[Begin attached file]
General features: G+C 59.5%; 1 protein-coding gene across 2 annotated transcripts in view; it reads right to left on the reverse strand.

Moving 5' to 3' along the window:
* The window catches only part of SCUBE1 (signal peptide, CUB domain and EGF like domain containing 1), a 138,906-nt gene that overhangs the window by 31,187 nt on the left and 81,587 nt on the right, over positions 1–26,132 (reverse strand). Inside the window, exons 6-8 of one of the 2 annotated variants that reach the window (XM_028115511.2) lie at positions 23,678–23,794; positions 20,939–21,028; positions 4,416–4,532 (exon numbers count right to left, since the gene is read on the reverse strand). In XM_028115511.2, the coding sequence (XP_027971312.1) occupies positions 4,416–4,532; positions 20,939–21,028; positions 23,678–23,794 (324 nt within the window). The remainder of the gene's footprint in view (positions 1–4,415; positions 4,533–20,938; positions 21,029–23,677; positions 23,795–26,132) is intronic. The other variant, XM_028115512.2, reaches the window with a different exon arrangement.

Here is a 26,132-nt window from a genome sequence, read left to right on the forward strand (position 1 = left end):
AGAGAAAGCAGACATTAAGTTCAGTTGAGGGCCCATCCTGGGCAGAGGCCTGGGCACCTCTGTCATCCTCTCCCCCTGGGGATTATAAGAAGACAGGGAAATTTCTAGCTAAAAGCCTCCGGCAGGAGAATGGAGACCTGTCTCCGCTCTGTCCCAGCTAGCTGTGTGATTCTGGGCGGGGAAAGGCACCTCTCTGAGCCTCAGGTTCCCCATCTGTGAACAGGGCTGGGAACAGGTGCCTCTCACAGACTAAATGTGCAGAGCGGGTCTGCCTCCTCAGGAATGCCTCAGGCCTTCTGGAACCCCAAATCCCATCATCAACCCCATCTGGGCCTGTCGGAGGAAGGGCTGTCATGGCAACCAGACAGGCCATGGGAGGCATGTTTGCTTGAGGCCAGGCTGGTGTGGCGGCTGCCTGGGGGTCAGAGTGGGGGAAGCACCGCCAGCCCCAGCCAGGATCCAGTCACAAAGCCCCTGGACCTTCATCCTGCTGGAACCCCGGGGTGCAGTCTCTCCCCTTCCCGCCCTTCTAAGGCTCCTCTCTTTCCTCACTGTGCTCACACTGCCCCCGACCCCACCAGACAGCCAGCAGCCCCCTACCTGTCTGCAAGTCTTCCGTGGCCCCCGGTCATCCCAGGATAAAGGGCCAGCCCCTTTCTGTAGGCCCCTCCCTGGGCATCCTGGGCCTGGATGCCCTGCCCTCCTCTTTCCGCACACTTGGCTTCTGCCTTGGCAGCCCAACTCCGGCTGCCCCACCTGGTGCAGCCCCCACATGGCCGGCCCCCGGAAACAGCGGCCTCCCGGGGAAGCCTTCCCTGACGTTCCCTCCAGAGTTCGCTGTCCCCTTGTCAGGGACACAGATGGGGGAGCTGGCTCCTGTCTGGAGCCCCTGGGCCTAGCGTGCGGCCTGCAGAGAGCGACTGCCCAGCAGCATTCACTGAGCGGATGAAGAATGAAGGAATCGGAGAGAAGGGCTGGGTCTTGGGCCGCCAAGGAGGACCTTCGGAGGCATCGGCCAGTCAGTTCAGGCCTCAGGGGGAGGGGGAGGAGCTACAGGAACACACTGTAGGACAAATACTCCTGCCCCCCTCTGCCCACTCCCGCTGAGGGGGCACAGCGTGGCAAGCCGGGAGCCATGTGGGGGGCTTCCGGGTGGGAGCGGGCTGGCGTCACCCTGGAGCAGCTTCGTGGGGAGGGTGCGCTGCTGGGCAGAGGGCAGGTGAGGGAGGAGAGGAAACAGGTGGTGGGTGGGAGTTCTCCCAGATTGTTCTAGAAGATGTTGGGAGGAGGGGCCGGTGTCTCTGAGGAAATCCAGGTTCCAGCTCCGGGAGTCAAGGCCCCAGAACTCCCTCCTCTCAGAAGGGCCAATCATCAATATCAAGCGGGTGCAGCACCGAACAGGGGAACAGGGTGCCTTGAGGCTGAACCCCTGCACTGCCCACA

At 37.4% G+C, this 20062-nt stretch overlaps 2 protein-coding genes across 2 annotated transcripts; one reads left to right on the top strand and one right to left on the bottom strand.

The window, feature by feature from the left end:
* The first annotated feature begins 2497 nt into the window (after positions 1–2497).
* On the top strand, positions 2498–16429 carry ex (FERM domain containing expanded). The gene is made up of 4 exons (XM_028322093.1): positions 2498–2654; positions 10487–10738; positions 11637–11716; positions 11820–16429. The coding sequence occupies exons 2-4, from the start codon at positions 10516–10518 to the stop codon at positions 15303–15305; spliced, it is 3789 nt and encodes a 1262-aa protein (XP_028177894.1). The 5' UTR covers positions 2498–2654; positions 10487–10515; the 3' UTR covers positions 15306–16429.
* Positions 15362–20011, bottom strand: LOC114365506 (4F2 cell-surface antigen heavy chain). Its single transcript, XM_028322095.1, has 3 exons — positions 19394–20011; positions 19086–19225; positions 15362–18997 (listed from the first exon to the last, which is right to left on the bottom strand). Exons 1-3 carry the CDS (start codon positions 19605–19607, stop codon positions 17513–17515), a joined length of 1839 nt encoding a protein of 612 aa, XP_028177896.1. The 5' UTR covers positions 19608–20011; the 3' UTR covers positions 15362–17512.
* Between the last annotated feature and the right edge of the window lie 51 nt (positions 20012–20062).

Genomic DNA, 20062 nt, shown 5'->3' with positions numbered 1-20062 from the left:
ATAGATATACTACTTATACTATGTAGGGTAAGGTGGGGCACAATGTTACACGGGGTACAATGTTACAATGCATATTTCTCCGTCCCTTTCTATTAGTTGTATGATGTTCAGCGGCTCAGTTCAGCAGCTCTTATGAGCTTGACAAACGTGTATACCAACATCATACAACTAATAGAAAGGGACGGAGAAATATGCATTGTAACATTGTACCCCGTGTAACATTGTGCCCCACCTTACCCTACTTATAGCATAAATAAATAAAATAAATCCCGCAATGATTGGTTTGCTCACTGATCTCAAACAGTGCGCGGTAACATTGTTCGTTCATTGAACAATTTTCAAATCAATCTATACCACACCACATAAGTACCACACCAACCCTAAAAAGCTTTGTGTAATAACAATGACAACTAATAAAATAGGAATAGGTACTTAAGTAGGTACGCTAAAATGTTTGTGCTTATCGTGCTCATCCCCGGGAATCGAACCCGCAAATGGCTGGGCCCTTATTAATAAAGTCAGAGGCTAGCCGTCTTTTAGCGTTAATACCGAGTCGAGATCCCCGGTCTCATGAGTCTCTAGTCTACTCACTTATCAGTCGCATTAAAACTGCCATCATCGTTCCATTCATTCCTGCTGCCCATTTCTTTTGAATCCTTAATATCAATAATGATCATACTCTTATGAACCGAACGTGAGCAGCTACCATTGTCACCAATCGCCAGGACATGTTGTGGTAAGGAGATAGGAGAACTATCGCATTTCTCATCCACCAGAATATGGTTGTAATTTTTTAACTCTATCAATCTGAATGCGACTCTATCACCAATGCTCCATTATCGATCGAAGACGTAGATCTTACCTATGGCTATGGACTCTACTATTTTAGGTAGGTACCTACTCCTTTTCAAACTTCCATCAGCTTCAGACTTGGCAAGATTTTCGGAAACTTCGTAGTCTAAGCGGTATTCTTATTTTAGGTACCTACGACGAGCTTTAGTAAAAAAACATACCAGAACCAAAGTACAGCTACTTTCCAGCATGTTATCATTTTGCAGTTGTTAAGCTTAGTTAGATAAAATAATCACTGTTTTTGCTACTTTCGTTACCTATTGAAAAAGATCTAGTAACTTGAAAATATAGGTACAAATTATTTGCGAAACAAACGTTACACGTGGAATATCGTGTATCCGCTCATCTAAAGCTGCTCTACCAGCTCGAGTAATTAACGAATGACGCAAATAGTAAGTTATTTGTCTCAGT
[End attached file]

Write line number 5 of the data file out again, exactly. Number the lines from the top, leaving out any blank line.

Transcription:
AGAGAAAGCAGACATTAAGTTCAGTTGAGGGCCCATCCTGGGCAGAGGCCTGGGCACCTCTGTCATCCTCTCCCCCTGGGGATTATAAGAAGACAGGGAAATTTCTAGCTAAAAGCCTCCGGCAGGAGAATGGAGACCTGTCTCCGCTCTGTCCCAGCTAGCTGTGTGATTCTGGGCGGGGAAAGGCACCTCTCTGAGCCTCAGGTTCCCCATCTGTGAACAGGGCTGGGAACAGGTGCCTCTCACAGACTAAATGTGCAGAGCGGGTCTGCCTCCTCAGGAATGCCTCAGGCCTTCTGGAACCCCAAATCCCATCATCAACCCCATCTGGGCCTGTCGGAGGAAGGGCTGTCATGGCAACCAGACAGGCCATGGGAGGCATGTTTGCTTGAGGCCAGGCTGGTGTGGCGGCTGCCTGGGGGTCAGAGTGGGGGAAGCACCGCCAGCCCCAGCCAGGATCCAGTCACAAAGCCCCTGGACCTTCATCCTGCTGGAACCCCGGGGTGCAGTCTCTCCCCTTCCCGCCCTTCTAAGGCTCCTCTCTTTCCTCACTGTGCTCACACTGCCCCCGACCCCACCAGACAGCCAGCAGCCCCCTACCTGTCTGCAAGTCTTCCGTGGCCCCCGGTCATCCCAGGATAAAGGGCCAGCCCCTTTCTGTAGGCCCCTCCCTGGGCATCCTGGGCCTGGATGCCCTGCCCTCCTCTTTCCGCACACTTGGCTTCTGCCTTGGCAGCCCAACTCCGGCTGCCCCACCTGGTGCAGCCCCCACATGGCCGGCCCCCGGAAACAGCGGCCTCCCGGGGAAGCCTTCCCTGACGTTCCCTCCAGAGTTCGCTGTCCCCTTGTCAGGGACACAGATGGGGGAGCTGGCTCCTGTCTGGAGCCCCTGGGCCTAGCGTGCGGCCTGCAGAGAGCGACTGCCCAGCAGCATTCACTGAGCGGATGAAGAATGAAGGAATCGGAGAGAAGGGCTGGGTCTTGGGCCGCCAAGGAGGACCTTCGGAGGCATCGGCCAGTCAGTTCAGGCCTCAGGGGGAGGGGGAGGAGCTACAGGAACACACTGTAGGACAAATACTCCTGCCCCCCTCTGCCCACTCCCGCTGAGGGGGCACAGCGTGGCAAGCCGGGAGCCATGTGGGGGGCTTCCGGGTGGGAGCGGGCTGGCGTCACCCTGGAGCAGCTTCGTGGGGAGGGTGCGCTGCTGGGCAGAGGGCAGGTGAGGGAGGAGAGGAAACAGGTGGTGGGTGGGAGTTCTCCCAGATTGTTCTAGAAGATGTTGGGAGGAGGGGCCGGTGTCTCTGAGGAAATCCAGGTTCCAGCTCCGGGAGTCAAGGCCCCAGAACTCCCTCCTCTCAGAAGGGCCAATCATCAATATCAAGCGGGTGCAGCACCGAACAGGGGAACAGGGTGCCTTGAGGCTGAACCCCTGCACTGCCCACA